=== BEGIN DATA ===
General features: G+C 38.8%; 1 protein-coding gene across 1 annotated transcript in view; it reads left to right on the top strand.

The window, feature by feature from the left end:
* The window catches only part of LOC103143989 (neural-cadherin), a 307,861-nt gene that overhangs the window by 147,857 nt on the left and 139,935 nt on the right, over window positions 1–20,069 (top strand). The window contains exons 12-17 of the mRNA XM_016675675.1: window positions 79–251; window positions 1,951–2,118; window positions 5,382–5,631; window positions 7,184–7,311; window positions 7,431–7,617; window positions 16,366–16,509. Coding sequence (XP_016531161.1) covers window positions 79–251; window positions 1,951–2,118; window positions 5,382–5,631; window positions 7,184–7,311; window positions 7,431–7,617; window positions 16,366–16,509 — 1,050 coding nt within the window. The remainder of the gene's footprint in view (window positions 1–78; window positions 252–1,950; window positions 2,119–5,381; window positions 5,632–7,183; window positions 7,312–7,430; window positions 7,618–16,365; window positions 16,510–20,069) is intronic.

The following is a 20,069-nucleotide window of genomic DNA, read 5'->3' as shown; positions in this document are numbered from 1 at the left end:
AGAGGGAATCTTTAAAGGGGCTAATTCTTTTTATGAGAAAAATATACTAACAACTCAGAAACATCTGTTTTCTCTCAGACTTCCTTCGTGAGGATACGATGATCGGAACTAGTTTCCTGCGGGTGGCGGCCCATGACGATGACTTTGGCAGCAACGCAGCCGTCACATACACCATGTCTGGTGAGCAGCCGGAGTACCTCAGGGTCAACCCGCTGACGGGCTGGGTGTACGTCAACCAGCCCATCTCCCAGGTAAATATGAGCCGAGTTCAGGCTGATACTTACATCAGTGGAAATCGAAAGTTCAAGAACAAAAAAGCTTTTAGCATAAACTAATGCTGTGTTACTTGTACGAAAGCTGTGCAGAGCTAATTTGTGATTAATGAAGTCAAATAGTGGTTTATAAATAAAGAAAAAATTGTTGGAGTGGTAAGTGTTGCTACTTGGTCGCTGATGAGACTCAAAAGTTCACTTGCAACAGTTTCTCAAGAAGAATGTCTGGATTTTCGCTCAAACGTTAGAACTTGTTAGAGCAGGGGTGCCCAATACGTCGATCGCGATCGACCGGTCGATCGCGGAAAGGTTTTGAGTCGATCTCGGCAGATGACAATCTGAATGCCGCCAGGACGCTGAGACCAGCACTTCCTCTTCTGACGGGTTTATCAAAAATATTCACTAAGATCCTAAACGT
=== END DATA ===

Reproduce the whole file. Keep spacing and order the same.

General features: G+C 38.8%; 1 protein-coding gene across 1 annotated transcript in view; it reads left to right on the top strand.

The window, feature by feature from the left end:
* The window catches only part of LOC103143989 (neural-cadherin), a 307,861-nt gene that overhangs the window by 147,857 nt on the left and 139,935 nt on the right, over window positions 1–20,069 (top strand). The window contains exons 12-17 of the mRNA XM_016675675.1: window positions 79–251; window positions 1,951–2,118; window positions 5,382–5,631; window positions 7,184–7,311; window positions 7,431–7,617; window positions 16,366–16,509. Coding sequence (XP_016531161.1) covers window positions 79–251; window positions 1,951–2,118; window positions 5,382–5,631; window positions 7,184–7,311; window positions 7,431–7,617; window positions 16,366–16,509 — 1,050 coding nt within the window. The remainder of the gene's footprint in view (window positions 1–78; window positions 252–1,950; window positions 2,119–5,381; window positions 5,632–7,183; window positions 7,312–7,430; window positions 7,618–16,365; window positions 16,510–20,069) is intronic.

The following is a 20,069-nucleotide window of genomic DNA, read 5'->3' as shown; positions in this document are numbered from 1 at the left end:
AGAGGGAATCTTTAAAGGGGCTAATTCTTTTTATGAGAAAAATATACTAACAACTCAGAAACATCTGTTTTCTCTCAGACTTCCTTCGTGAGGATACGATGATCGGAACTAGTTTCCTGCGGGTGGCGGCCCATGACGATGACTTTGGCAGCAACGCAGCCGTCACATACACCATGTCTGGTGAGCAGCCGGAGTACCTCAGGGTCAACCCGCTGACGGGCTGGGTGTACGTCAACCAGCCCATCTCCCAGGTAAATATGAGCCGAGTTCAGGCTGATACTTACATCAGTGGAAATCGAAAGTTCAAGAACAAAAAAGCTTTTAGCATAAACTAATGCTGTGTTACTTGTACGAAAGCTGTGCAGAGCTAATTTGTGATTAATGAAGTCAAATAGTGGTTTATAAATAAAGAAAAAATTGTTGGAGTGGTAAGTGTTGCTACTTGGTCGCTGATGAGACTCAAAAGTTCACTTGCAACAGTTTCTCAAGAAGAATGTCTGGATTTTCGCTCAAACGTTAGAACTTGTTAGAGCAGGGGTGCCCAATACGTCGATCGCGATCGACCGGTCGATCGCGGAAAGGTTTTGAGTCGATCTCGGCAGATGACAATCTGAATGCCGCCAGGACGCTGAGACCAGCACTTCCTCTTCTGACGGGTTTATCAAAAATATTCACTAAGATCCTAAACGT